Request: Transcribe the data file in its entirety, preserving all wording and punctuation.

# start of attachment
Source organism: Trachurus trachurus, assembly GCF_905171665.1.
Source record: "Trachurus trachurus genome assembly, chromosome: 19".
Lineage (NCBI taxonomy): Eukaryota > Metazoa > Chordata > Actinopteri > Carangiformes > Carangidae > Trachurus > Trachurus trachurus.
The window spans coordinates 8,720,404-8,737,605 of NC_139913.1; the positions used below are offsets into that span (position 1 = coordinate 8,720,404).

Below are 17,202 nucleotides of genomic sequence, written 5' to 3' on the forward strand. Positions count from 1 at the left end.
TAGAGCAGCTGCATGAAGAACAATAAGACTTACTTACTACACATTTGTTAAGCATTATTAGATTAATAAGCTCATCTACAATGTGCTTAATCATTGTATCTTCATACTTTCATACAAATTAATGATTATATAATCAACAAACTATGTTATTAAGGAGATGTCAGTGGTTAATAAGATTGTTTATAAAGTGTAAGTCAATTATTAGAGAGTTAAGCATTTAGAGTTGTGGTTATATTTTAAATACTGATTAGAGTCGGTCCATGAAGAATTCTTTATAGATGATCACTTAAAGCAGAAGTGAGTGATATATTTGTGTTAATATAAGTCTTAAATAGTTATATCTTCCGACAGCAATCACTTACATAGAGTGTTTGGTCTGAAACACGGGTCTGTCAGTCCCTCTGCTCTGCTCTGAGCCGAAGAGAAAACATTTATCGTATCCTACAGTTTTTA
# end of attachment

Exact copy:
Source organism: Trachurus trachurus, assembly GCF_905171665.1.
Source record: "Trachurus trachurus genome assembly, chromosome: 19".
Lineage (NCBI taxonomy): Eukaryota > Metazoa > Chordata > Actinopteri > Carangiformes > Carangidae > Trachurus > Trachurus trachurus.
The window spans coordinates 8,720,404-8,737,605 of NC_139913.1; the positions used below are offsets into that span (position 1 = coordinate 8,720,404).

Below are 17,202 nucleotides of genomic sequence, written 5' to 3' on the forward strand. Positions count from 1 at the left end.
TAGAGCAGCTGCATGAAGAACAATAAGACTTACTTACTACACATTTGTTAAGCATTATTAGATTAATAAGCTCATCTACAATGTGCTTAATCATTGTATCTTCATACTTTCATACAAATTAATGATTATATAATCAACAAACTATGTTATTAAGGAGATGTCAGTGGTTAATAAGATTGTTTATAAAGTGTAAGTCAATTATTAGAGAGTTAAGCATTTAGAGTTGTGGTTATATTTTAAATACTGATTAGAGTCGGTCCATGAAGAATTCTTTATAGATGATCACTTAAAGCAGAAGTGAGTGATATATTTGTGTTAATATAAGTCTTAAATAGTTATATCTTCCGACAGCAATCACTTACATAGAGTGTTTGGTCTGAAACACGGGTCTGTCAGTCCCTCTGCTCTGCTCTGAGCCGAAGAGAAAACATTTATCGTATCCTACAGTTTTTA